obs because of this competition and will claim unemployment benefits.The DREAM Act requires that DHS/USCIS process all DREAM Act applications (applications thatwould require complex, multi-step adjudication), though it accounts for no fees to handleprocessing. This mandate would require either additional Congressional appropriations, or forUSCIS (a primarily fee-funded agency) to raise fees on other types of immigration benefitapplications. This would unfairly spread the cost of administering the DREAM Act legalizationprogram among applicants and petitioners who have abided by U.S. laws and force taxpayers to payfor amnesty.
Though the DREAM Act doesn’t mention fees, the
CBO assumes all illegal aliens will pay a $700fee to submit an application. USCIS, however, recently implemented a formal process whereby feescan be waived for hardship. It is likely that most of those petitioning for status under this bill willfall within a hardship exception and not pay any fees at all. Taxpayers would also be on the hook for all Federal benefits the DREAM Act seeks to offer illegal aliens, including student loans andgrants.
3.
 
T
HE
DREAM
 
A
CT
PROVIDES
 
SAFE
 
HARBOR 
 
FOR 
 
ANY
 
ALIEN,
 
I
NCLUDING
C
RIMINALS
,
 
F
ROM
B
EING
EMOVED OR 
D
EPORTED
I
F
T
HEY
S
IMPLY
S
UBMIT
A
N
A
PPLICATION
 
Although DREAM Act proponents claim it will benefit only those who meet certain age, presence,and educational requirements, amazingly the Act protects ANY alien who simply submits anapplication for status no matter how frivolous. The bill forbids the Secretary of Homeland Security
from removing ―
any alien
who has a pending application for conditional nonimmigrant
status‖— 
regardless of age or criminal record
 — 
providing a safe harbor for millions. Though the bill requires
a modest ―prima facie‖ showing of eligibility, this is the lowest standard of legal proof and couldlikely be satisfied by the alien’s signa
ture. This loophole will open the floodgates for applicationsthat could stay pending for many years or be
litigated as a delay tactic to prevent the illegal aliens’
removal from the United States. Such delays will increase the number released on bail and willincrease the number of absconders. The provision will further erode any chances of ending therampant illegality and fraud in the existing system, and the bill becomes a surrender to illegality.
4.
 
C
ERTAIN
I
NADMISSIBLE
A
LIENS
,
INCLUDING THOSE FROM HIGH
-
RISK REGIONS
,
 
W
ILL
B
E
E
LIGIBLE
F
OR 
A
MNESTY
U
NDER 
T
HE
DREAM
 
A
CT
 
Certain categories of criminal aliens will be eligible for the DREAM Act amnesty, including aliengang members. The DREAM Act allows the following illegal aliens to be eligible for amnesty:alien absconders (aliens who failed to attend their removal proceedings), aliens who have engagedin document fraud, aliens who have falsely claimed U.S. citizenship, and aliens who have beenunlawfully present in the US, even after being previously removed.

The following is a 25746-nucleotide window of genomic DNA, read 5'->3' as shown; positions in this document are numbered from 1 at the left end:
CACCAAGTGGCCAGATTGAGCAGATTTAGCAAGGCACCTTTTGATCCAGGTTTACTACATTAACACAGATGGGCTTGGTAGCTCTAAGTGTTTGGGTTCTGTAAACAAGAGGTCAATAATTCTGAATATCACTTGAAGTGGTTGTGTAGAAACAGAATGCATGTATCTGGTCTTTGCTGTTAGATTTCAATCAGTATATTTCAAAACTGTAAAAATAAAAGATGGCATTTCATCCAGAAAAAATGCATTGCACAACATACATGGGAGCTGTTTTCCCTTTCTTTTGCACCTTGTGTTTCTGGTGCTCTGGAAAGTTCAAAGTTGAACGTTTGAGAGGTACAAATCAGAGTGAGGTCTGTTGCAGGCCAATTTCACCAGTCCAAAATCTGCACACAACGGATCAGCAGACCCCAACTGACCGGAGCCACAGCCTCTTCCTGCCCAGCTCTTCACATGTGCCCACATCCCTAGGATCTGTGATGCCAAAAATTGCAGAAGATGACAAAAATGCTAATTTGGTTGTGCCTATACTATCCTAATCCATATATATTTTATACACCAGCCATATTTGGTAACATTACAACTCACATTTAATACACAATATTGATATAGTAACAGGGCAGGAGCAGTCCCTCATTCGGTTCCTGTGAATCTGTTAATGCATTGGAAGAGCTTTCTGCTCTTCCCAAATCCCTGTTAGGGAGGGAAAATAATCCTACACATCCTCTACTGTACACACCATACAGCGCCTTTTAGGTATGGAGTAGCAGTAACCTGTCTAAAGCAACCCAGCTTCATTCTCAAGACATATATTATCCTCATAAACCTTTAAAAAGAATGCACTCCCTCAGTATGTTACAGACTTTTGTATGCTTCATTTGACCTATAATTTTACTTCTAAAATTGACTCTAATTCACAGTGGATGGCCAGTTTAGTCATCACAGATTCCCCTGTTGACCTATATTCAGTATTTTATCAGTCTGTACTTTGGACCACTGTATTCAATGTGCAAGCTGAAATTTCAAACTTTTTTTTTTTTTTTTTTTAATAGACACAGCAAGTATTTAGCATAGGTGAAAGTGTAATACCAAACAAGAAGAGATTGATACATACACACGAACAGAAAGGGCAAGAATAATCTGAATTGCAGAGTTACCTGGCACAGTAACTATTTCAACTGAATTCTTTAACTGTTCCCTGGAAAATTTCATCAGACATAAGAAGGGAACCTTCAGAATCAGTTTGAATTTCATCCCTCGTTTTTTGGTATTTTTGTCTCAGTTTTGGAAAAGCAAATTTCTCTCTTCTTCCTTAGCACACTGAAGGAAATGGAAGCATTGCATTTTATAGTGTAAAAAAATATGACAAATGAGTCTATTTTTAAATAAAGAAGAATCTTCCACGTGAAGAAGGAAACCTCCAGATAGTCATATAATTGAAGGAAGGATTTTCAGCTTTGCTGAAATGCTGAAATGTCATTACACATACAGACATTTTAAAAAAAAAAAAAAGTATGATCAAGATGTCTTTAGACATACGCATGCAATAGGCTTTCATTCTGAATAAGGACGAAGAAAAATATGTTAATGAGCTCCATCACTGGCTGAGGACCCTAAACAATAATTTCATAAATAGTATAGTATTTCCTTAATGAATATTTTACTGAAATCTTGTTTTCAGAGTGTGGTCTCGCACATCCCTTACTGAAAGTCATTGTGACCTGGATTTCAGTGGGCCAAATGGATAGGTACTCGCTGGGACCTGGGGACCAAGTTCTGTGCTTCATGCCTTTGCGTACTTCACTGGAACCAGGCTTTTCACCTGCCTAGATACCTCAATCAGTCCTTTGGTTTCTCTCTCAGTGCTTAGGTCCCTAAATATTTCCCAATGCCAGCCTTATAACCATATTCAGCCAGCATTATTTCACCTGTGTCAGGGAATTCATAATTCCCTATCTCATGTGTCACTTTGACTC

The exemption for fraud is particularly troubling because it creates a potential loophole forunknown terrorists who have defrauded immigration authorizes
 — 
as was the case with the 9/11hijackers. At the same time, limited federal resources that are better utilized on tracking down suchfraud will have to be directed towards reviewing potentially fraudulent claims on millions of DREAM applications.
 Making matters worse, the DREAM Act still allows the Secretary to waive all grounds of inadmissibility for illegal aliens, including criminals and terrorists.
5.
 
C
ERTAIN
C
RIMINAL
A
LIENS
 — 
INCLUDING DRUNK DRIVERS
 — 
W
ILL
B
E
E
LIGIBLE
F
OR 
A
MNESTY
U
NDER 
T
HE
DREAM
 
A
CT
Certain categories of criminal aliens can qualify for status under the DREAM Act. The bill includesa 3-misdemeanor rule, similar to the 1986 amnesty rule. As a result, criminal aliens who have lessthan 3 misdemeanor convictions will remain eligible for legal, permanent status through theDREAM Act. Some misdemeanors can be extremely serious, such as driving under the influence,certain drug offenses, gang activity, some charges of sexual abuse of a minor, assault and battery,and even prostitution.
6.
 
C
ONSERVATIVE
E
STIMATES
S
UGGEST
T
HAT
A
T
L
EAST
1.3
 
M
ILLION
I
LLEGAL
A
LIENS
W
ILL
B
E
E
LIGIBLE
F
OR THE
DREAM
 
A
CT
A
MNESTY
.
 
I
N
EALITY
,
 
W
E
H
AVE
N
O
I
DEA
H
OW
M
ANY
I
LLEGAL
A
LIENS
W
ILL
A
PPLY
 
Section 4(d) of the DREAM Act waives all numerical limitations on green cards, and prohibits anynumerical limitation on the number of aliens eligible for amnesty under its provisions. TheMigration Policy Institute estimates that the DREAM Act will make approximately 1.3
1
million
1
 
MPI’s October 2006 publication titled ―New Estimates
of Unauthorized Youth Eligible For Legal Status Under theDREAM Act
(
available at